A study published in the Journal of Nutrition Education and Behavior (JNEB) has found that consumers in the US are often confused by the two date labelling system.
The two date system incorporates “Best if Used By” and “Use By” terms, however, they are not federally standardized, so other terminology (such as ‘best before’) may be used.
The online study, which surveyed 2607 respondents, found “the majority of respondents use-date labels to make decisions and believe they know what the labels mean; however, only 64.0% and 44.8% knew the general meaning of the Best If Used By and Use By labels.”
The study recommended that consumers need further education about the two-date labelling system to help them make more informed food choices and to cut down on food waste or possible food-related illnesses.
Forbes estimates that households spend as much as $2000 per year on wasted food, and that that “20% of consumer food waste occurs because people are confused by date labels.”
Below, I’ll break down the difference between Best if Used By, Use By, and Sell By labelling.
What does “Best If Used By” mean?
Best if used buy refers to the date recommended that you use the product for best physical and/or sensory quality. Think of this as a firm suggestion of best quality, rather than an instruction on exactly what to do.
It is the date by which consumption is recommended by the supermarket or producer, to be the best version of that product for freshness, taste, and quality.
The term “best before” essentially means the same thing. It’s also a recommendation for the peak quality of the food, not an expiration date.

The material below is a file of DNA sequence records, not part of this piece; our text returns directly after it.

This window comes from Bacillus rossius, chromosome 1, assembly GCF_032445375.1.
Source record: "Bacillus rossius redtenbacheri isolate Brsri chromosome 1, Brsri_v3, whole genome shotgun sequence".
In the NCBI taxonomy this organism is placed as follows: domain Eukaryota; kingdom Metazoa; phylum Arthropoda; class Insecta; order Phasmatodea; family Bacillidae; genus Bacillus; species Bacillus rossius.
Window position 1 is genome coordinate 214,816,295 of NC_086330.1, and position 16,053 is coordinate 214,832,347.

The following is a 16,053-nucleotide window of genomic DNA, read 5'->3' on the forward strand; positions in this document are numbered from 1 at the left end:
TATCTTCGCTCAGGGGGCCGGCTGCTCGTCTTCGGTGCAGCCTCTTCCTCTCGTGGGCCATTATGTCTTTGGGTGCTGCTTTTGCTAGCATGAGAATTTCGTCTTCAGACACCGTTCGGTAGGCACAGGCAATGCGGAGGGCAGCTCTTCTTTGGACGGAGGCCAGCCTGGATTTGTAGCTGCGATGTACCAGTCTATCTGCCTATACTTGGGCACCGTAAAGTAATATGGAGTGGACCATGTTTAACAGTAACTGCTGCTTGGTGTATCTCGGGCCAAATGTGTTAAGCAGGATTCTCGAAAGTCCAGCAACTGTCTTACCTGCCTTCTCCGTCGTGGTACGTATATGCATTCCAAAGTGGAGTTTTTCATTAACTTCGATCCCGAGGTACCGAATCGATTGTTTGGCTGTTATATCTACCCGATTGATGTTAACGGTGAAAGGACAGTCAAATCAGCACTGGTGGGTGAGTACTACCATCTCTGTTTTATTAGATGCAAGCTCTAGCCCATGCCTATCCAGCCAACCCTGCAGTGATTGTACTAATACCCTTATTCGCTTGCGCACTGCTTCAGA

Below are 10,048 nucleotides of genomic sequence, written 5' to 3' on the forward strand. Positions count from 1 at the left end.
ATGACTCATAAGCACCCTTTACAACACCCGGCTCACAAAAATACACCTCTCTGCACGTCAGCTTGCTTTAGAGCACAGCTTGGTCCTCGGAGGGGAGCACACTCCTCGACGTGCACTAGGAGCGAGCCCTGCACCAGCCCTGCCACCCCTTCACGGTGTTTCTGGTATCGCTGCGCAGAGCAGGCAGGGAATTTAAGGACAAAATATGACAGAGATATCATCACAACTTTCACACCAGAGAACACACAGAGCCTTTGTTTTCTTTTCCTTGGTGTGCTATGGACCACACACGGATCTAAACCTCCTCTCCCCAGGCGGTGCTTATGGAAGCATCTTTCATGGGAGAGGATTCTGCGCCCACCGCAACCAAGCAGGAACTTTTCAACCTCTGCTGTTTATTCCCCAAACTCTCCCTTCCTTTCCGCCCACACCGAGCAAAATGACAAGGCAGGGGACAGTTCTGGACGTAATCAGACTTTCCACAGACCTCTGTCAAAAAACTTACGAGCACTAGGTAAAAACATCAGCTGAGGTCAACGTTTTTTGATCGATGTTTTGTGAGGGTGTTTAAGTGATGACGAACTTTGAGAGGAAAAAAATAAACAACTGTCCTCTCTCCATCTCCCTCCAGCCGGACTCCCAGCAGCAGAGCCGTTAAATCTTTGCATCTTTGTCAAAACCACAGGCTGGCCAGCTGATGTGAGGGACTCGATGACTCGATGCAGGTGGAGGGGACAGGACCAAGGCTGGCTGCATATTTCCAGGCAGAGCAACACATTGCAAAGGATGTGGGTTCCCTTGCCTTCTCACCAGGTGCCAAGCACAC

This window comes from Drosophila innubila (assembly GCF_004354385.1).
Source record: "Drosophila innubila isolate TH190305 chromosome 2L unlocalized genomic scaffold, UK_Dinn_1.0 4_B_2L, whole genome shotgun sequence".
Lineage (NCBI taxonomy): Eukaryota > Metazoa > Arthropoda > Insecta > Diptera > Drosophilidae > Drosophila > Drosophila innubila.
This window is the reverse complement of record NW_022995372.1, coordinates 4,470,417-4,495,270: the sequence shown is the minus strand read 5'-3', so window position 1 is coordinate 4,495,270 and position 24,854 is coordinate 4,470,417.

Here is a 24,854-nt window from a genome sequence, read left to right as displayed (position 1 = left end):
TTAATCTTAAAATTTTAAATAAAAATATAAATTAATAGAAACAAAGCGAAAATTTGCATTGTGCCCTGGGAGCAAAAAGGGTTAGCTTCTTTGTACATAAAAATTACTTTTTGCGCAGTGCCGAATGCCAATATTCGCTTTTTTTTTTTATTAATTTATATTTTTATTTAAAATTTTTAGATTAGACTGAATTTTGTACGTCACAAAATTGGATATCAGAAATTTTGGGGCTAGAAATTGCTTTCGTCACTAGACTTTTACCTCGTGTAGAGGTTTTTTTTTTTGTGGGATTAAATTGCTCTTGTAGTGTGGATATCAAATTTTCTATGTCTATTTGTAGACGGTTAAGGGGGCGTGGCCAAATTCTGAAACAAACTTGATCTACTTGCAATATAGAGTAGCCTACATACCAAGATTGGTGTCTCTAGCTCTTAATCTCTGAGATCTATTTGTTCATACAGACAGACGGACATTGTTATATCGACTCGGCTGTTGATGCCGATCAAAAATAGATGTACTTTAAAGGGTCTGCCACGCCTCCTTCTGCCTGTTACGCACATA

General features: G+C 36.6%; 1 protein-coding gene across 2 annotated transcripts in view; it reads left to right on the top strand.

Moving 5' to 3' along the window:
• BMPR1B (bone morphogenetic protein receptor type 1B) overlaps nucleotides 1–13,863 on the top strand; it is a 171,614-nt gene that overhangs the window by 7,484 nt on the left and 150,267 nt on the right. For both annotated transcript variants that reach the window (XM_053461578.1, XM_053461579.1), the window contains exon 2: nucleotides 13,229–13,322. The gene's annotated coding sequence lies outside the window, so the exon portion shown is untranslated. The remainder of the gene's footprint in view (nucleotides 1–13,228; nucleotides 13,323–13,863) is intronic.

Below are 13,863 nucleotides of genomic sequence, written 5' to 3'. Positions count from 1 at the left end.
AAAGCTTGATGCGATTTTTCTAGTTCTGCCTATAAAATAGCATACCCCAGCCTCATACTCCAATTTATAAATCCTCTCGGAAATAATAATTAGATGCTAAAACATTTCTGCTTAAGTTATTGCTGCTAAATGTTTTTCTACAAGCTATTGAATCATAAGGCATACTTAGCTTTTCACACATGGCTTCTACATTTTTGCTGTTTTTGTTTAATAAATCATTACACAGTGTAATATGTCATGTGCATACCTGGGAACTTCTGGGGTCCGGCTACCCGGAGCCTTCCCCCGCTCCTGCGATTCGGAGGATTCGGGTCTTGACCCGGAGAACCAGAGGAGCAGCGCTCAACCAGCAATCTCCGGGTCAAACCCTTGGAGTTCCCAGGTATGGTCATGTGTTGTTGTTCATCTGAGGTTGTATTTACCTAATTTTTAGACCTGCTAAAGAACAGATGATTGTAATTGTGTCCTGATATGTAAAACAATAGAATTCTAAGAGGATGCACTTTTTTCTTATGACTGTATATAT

Two things to note: Supermarkets and stores are able to sell products where the ‘best if used by’ date has passed. And also, food can be enjoyed past this date (from 1-2 days or 2-3 weeks) before spoiling.
What is the “Use By” date?
‘Use by’ date should be considered a concrete expiration date. It is a directive that should not be ignored by the consumer regarding food safety and possible spoilage.
Eat the food by the date on the label, or throw it away. There is no wriggle room.
It’s illegal for retailers and supermarkets to sell foods that are past their ‘use by’ date.
What does “Sell by Date” mean?
While not included in the JNEB study, “sell by” date labelling is also important.
The ‘sell by’ date is aimed at retailers more than consumers, as an indicator of how long food should remain on the shelves or display before being removed from sale.
I know it seems like common sense, however, the rate of food wastage, and the 48 million+ cases of food poisoning each year suggests more widespread clarification may be needed.
In simplest terms possible, you are able to eat food after the “best if used by” date passes, but not after the “use by” date.SKM: below-content placeholder